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Thread: Got Questions?

  1. #1
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    Got Questions?

    Hey folks!
    This part of the forum is a bit vacant, but I just wanted to throw this out there. I've been in the animation industry for 7 years, (and 3 years of college before that). I'm happy to answer questions for people!
    *Note, I'm a 2D animator so my 3D knowledge is limited, but I will do my best in that department.
    *Second note, I live in Ontario, Canada, so consider that if you're in another country popularity of various software and pipelines may be quite different.
    Most common questions I see:

    Software - There are lots of great options out there. Keep in mind that big studios often have heavily moded versions of software or they have their own program. It's not 100% necessary to know the specific program in a studio, for example Flash animators do get hired on Harmony shows, but they are GOOD animators, so studios consider it reasonable to swallow a few weeks of training them. Learning the fundamentals is more important than what product you start with.

    2D - Personally I like Toonboom's Harmony and it's what I use at work. I've also worked on other Toonboom products over the years so I can answer lots of questions that are specifically for their animation products.
    Flash is still quite popular in the TV animation biz, I have friends who animate in Photoshop, and After Effects at work and I've heard good things about Anime Studio Pro, though I don't know anyone who is currently working with this software in my area.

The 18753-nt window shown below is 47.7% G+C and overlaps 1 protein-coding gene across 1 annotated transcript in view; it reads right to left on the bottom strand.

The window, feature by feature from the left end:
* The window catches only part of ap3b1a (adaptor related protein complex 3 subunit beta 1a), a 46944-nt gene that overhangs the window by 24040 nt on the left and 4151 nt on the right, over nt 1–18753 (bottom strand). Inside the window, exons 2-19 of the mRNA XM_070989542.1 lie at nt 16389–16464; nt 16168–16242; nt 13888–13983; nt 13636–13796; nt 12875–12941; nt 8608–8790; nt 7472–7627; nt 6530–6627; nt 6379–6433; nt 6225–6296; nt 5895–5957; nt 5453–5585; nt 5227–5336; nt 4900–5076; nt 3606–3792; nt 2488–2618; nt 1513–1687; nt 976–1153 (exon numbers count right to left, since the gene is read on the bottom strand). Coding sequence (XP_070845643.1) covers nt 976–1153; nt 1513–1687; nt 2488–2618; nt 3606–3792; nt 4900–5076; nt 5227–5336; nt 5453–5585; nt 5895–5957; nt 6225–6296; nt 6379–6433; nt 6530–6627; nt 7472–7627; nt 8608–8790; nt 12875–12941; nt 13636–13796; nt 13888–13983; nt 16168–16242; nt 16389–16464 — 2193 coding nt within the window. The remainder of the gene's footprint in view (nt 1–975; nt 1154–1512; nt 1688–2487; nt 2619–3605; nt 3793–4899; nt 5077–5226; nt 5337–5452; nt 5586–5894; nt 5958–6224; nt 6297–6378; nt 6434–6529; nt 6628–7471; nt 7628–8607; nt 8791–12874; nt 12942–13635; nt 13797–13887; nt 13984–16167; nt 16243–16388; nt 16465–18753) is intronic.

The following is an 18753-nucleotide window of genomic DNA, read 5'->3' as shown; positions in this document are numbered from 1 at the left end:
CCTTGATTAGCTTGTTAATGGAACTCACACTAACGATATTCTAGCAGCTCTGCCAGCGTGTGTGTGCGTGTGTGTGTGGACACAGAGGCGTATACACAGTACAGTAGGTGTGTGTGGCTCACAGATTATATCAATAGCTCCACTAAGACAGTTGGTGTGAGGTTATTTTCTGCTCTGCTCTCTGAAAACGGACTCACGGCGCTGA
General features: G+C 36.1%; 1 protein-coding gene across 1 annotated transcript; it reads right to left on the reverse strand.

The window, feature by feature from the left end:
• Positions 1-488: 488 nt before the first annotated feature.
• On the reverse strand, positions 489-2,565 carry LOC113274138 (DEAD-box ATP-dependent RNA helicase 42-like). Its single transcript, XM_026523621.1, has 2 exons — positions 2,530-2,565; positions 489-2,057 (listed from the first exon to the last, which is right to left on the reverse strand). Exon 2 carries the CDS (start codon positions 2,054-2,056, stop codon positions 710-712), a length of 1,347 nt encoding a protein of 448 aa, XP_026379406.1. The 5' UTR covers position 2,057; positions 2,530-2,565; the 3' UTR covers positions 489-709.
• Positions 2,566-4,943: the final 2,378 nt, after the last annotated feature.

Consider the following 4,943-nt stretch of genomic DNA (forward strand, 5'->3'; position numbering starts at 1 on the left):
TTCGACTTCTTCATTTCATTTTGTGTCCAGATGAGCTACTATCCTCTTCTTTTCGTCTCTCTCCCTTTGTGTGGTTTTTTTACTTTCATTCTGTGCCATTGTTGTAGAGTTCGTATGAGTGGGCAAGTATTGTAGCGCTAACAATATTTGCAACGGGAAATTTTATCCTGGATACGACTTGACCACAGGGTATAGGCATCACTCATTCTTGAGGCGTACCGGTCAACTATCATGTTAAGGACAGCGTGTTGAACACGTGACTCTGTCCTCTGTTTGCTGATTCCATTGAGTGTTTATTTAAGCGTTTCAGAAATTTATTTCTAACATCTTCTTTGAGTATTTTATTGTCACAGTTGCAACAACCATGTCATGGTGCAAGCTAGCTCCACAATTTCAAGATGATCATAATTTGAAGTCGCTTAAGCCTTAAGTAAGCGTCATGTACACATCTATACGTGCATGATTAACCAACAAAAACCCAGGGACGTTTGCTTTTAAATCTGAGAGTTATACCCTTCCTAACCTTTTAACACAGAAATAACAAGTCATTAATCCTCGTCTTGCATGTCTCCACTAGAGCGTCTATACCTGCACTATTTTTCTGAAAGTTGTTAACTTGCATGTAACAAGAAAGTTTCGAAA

3D - Maya, 3D studio max and Blender pop into my head.
    Compositing - Nuke and After Effects

    Books - Animator's survival kit - always mentioned for a reason.
    Cartoon Animation, Preston Blair - You'll find these on a lot of desks in the studio.
    Elemental magic, Gilland - if you're interested in special effects at all, this is the best book ever.
    Drawn to Life, Volume 1 &2 - These are text books, so not as many visual references but incredible lessons! Volume 1 is more for beginners, talking about the basics of animation. Every animator should read these.
    Honourable mention: All about Techniques in Drawing for Animation Production - An overview of the entire animation pipeline. Great beginner book for someone who has no idea what I mean when I say pipeline


    Classes / what should I study / how do I learn - If you have the opportunity to take a few classes, or study particular things go for life drawing and perspective. The hardest part about beginning the animation process is you're fighting your own drawing skills. Being able to draw the figure in different poses, rotate and manipulate objects -everything in animation - will be covered in these two classes.